is this family”? and “How would
they define their family”?
 Now think about your family
and record one word or idea that comes
to mind when you think about your-self as
a member of your family – Explore why
you came up with that particular idea or
word
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Christopher’s Story
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How Do We Define Family
“…big extended, nuclear, multigenerational, with one parent,
two parents, and grandparents.
We live under one roof or many.
A family can be as temporary as a few weeks,
or as permanent as forever.
Excerpted from the Report of the
House Memorial 5 Task Force on
Young Children and Families,
New Mexico, 1990
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Family
We become a part of a family by birth,
adoption, marriage, or from a desire for
mutual support… A family is a culture
unto itself, with different values and
unique ways of realizing its dreams;
together our families become the source
of our rich cultural heritage and spiritual
diversity.
… Our families create
neighborhoods, communities, sate and
nations.”
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Individual Reflection
Reflect and record in your journal
on how your
 culture
 values
 beliefs, and
 experiences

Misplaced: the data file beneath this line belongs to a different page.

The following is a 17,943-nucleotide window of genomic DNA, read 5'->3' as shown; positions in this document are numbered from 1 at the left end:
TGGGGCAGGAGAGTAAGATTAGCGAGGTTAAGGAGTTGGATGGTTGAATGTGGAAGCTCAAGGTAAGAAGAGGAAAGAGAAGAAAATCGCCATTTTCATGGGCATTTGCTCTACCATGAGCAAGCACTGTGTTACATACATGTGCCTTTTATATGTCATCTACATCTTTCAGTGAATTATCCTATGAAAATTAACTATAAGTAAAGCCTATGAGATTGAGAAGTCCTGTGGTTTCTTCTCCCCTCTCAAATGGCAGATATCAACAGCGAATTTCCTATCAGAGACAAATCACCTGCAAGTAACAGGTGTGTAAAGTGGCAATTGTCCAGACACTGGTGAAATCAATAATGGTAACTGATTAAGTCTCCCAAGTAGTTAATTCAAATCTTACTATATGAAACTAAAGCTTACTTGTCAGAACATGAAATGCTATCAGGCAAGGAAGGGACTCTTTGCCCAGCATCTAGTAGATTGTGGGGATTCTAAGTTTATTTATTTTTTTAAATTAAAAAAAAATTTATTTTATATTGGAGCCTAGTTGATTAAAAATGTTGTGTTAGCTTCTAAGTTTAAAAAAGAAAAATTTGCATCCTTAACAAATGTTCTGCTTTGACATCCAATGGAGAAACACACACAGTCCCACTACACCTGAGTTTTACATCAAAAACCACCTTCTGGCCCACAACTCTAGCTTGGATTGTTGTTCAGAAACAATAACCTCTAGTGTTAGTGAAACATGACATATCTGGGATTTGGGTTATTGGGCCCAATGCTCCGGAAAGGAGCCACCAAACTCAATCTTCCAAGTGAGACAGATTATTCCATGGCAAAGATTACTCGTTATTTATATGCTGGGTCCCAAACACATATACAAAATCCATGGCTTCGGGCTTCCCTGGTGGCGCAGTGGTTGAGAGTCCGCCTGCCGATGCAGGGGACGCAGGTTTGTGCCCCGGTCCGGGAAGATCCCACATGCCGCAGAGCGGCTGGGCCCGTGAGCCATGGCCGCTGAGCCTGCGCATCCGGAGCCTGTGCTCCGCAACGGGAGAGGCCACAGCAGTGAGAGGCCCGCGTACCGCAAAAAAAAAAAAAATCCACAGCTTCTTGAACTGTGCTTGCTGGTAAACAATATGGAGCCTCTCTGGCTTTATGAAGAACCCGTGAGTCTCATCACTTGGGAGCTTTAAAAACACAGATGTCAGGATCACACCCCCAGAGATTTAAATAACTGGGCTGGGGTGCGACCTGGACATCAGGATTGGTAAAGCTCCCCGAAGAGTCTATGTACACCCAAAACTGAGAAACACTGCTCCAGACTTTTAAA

may affect the work you do with children
and families
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Culture
“The way of life of a group of
people, including shared views
of the world and social reality,
values, and beliefs, roles and
relationships, and patterns or
standards of behavior (such as
communication styles).” (Chen, et al.,
1998)
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Culture
“Cultural
features are linked
to a sense of shared
ancestry and continuity
with the past and can be
based on race, ethnicity,
nationality, geographic
location, as well as other
dimensions of diversity.”
(Chen, et al., 1998)
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Elements of Culture
Culture includes a group’s shared
 values,
 beliefs,
 behaviors,
 preferences,
 verbal and nonverbal communication
styles, and
 relationship patterns.
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Individual Reflection

Reflect on the following questions and